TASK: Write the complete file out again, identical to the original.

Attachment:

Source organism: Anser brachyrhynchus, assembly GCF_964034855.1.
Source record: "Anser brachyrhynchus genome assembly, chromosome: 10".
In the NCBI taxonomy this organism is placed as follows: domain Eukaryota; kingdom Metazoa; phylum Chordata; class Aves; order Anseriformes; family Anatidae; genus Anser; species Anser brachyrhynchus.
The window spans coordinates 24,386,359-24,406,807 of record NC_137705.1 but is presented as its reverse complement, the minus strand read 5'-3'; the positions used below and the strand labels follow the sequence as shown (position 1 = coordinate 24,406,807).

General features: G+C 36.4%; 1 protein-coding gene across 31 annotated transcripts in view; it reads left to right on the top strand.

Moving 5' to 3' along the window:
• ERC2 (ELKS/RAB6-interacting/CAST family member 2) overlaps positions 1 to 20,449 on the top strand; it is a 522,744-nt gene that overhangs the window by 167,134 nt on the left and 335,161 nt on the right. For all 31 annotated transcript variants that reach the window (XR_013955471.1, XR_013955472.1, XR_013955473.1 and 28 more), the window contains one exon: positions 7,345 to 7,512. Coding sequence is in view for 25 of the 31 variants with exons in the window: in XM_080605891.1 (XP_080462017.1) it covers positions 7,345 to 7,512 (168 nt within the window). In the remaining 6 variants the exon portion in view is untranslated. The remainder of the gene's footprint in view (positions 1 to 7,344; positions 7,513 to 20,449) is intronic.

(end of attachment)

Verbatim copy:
Source organism: Anser brachyrhynchus, assembly GCF_964034855.1.
Source record: "Anser brachyrhynchus genome assembly, chromosome: 10".
In the NCBI taxonomy this organism is placed as follows: domain Eukaryota; kingdom Metazoa; phylum Chordata; class Aves; order Anseriformes; family Anatidae; genus Anser; species Anser brachyrhynchus.
The window spans coordinates 24,386,359-24,406,807 of record NC_137705.1 but is presented as its reverse complement, the minus strand read 5'-3'; the positions used below and the strand labels follow the sequence as shown (position 1 = coordinate 24,406,807).

General features: G+C 36.4%; 1 protein-coding gene across 31 annotated transcripts in view; it reads left to right on the top strand.

Moving 5' to 3' along the window:
• ERC2 (ELKS/RAB6-interacting/CAST family member 2) overlaps positions 1 to 20,449 on the top strand; it is a 522,744-nt gene that overhangs the window by 167,134 nt on the left and 335,161 nt on the right. For all 31 annotated transcript variants that reach the window (XR_013955471.1, XR_013955472.1, XR_013955473.1 and 28 more), the window contains one exon: positions 7,345 to 7,512. Coding sequence is in view for 25 of the 31 variants with exons in the window: in XM_080605891.1 (XP_080462017.1) it covers positions 7,345 to 7,512 (168 nt within the window). In the remaining 6 variants the exon portion in view is untranslated. The remainder of the gene's footprint in view (positions 1 to 7,344; positions 7,513 to 20,449) is intronic.